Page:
The inside centre was initially yellow carded, but that was upgraded to red after the offence was reviewed by the Foul Play Review Bunker. The 31-year-old can have little qualms over the red card as his hit on Juan Ignacio Brex was careless and there was no mitigation, with Danty making no attempt to drop in the tackle, which would have avoided the clash of heads, which resulted in him being red carded.

Danty’s offence is unfortunately not an isolated one, as his discipline has let him down badly over the past six months. Apart from being sent off against Italy, he was also red-carded while on duty for La Rochelle in a Top 14 game against Stade Francais in December.

Adding to that, he was also yellow carded in Champions Cup games against Leinster and Leicester Tigers, respectively, in December and January, and he received four yellow cards during the 2022/23 season.

WATCH: A red card in the history of the Six Nations – Jonathan Danty becomes the 20th player to be red carded

France rolling the dice backfired

In a very bold move around the 48th minute, Fabien Galthie ran the changes for his Les Bleus side with scrum-half Maxime Lucu and forwards Cameron Woki and Posolo Tuilagi along with the entire front-row substituted.

This came after Danty’s yellow card was upgraded to red, and clearly, the coach felt he needed to make a change to help his side keep their 13-3 lead at the time.

However, the changes did not exactly work as planned. At scrum-half, Lucu had an average first half as he attempted to fill the massive boots of Antoine Dupont, but Racing 92 star Nolann La Garrec started poorly with a kick out on the full as one of his first touches.

Romain Taofifenua made a key steal but that was it really from the forward substitutes. Otherwise, the replacement front-row struggled at scrum time against the Italians.

The brave decision was one that could be a masterclass or a disaster class and this time round it certainly did not change the game in Les Bleus’ favour.

Posolo Tuilagi lives up to the hype

Posolo Tuilagi has to be the most promising teenager in rugby right now, and he is already living up to the hype after a sensational first start for Les Bleus. If not, we would love to know who is. There is plenty of weight that comes with the Tuilagi name, and he carries it effortlessly. He is primed to be one of the all-time greats if he continues with his current trajectory.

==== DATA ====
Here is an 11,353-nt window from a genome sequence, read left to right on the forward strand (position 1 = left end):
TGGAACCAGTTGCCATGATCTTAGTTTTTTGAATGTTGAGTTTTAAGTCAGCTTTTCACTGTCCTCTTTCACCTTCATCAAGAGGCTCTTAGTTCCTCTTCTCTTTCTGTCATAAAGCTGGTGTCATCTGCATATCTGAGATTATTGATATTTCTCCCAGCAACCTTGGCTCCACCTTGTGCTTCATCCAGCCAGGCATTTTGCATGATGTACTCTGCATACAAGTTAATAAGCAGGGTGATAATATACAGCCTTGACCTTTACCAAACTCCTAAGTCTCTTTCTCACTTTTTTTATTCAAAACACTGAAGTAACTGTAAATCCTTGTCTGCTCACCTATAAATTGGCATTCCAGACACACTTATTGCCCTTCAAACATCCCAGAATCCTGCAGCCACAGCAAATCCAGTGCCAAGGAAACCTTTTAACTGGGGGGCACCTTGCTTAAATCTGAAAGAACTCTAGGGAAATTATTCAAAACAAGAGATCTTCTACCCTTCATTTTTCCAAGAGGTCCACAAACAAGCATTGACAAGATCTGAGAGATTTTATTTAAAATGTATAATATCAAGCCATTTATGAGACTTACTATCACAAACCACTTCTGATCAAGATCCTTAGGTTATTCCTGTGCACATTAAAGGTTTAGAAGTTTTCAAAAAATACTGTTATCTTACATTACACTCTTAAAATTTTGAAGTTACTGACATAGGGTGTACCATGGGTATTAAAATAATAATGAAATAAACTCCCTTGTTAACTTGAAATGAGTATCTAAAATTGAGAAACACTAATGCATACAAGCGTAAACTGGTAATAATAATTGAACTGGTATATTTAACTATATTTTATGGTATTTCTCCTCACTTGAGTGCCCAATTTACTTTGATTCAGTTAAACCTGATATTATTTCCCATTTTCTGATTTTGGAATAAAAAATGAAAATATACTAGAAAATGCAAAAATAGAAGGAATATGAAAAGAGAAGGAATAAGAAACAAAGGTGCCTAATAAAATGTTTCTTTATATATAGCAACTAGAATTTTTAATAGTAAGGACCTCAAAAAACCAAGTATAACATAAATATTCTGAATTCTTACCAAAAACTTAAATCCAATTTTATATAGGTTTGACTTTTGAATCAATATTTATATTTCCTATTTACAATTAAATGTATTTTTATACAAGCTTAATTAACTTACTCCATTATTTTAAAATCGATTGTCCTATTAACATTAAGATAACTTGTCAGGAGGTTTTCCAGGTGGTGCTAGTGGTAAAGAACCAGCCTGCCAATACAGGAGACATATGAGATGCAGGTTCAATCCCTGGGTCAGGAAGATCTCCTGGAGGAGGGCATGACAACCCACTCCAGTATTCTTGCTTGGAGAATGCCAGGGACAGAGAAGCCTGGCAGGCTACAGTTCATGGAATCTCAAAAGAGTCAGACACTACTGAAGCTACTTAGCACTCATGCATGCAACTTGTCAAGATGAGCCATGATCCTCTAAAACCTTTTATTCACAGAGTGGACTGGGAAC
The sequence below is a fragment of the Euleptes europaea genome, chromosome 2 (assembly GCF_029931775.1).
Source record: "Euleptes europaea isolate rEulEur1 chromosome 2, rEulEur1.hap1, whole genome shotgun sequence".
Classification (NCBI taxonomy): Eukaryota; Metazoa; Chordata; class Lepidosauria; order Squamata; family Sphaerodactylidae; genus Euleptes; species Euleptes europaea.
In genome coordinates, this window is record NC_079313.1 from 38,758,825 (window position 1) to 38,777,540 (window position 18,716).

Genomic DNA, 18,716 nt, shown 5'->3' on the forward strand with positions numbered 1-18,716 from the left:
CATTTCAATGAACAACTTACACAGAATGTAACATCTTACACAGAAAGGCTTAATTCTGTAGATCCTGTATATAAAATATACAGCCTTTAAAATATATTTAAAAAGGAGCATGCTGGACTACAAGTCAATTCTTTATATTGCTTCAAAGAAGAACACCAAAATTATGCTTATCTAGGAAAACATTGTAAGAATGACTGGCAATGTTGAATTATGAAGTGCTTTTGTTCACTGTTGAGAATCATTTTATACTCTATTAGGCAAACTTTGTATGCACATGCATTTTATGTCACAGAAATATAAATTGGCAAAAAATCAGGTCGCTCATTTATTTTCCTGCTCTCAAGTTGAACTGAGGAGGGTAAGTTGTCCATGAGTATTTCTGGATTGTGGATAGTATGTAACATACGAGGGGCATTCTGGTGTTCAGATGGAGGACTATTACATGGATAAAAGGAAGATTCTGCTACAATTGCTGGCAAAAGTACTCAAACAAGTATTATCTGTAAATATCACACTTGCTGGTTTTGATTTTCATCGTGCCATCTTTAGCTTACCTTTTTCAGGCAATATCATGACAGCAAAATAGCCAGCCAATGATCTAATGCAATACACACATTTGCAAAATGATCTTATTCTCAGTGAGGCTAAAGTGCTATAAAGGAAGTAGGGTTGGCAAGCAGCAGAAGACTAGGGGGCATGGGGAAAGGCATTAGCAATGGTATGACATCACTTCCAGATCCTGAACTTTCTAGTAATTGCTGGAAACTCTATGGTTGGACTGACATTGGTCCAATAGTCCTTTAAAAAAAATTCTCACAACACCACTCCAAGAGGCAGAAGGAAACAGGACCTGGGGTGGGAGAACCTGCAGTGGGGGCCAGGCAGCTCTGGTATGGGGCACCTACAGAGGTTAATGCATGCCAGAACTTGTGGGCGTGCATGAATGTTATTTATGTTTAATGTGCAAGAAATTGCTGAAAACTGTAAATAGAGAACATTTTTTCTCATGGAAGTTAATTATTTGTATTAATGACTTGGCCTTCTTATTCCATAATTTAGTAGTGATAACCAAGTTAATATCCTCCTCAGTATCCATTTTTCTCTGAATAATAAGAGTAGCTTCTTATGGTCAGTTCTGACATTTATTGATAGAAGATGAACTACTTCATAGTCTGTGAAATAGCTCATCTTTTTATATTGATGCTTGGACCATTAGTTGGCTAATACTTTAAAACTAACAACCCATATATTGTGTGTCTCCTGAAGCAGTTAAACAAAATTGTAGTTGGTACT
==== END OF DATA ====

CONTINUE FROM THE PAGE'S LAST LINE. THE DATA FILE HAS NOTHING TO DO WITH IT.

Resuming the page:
When a young player gets an opportunity at Test level, the general consensus is that they have a few rough edges that need smoothing out to become a regular but that is not the case with Tuilagi at the moment. He can certainly improve from this point and is not the finished product, but as far as meeting the requirements of an international lock, he is ticking most – if not all – the boxes.

France have also used his imposing frame to good use, and while that usually means that they have him steaming into smaller backline players or the defensive line in general, that was not always the case today.

He drew in several Italian players and simply played the ball out the back to a playmaker and shifted the point of attack, and it worked superbly, with Jalibert making a stunning break in one case. The big lad is also superb at the breakdown, a challenging thing for his size, and is just as effective as breaking up mauls.

Make no mistake, he doesn’t lack when it comes to the big carries, as we saw time and time again and once he does break through the tackles, he is capable of getting an offload away – case and point the one to Ollivon in the first half.

He is a superstar in the making, or perhaps is one already, and is the kind of player no one has to tell you to keep an eye on because it will be bloody difficult to miss him.

READ MORE: Italy fall agonisingly short of historic win as 14-man France hold on for a draw after Jonathan Danty red card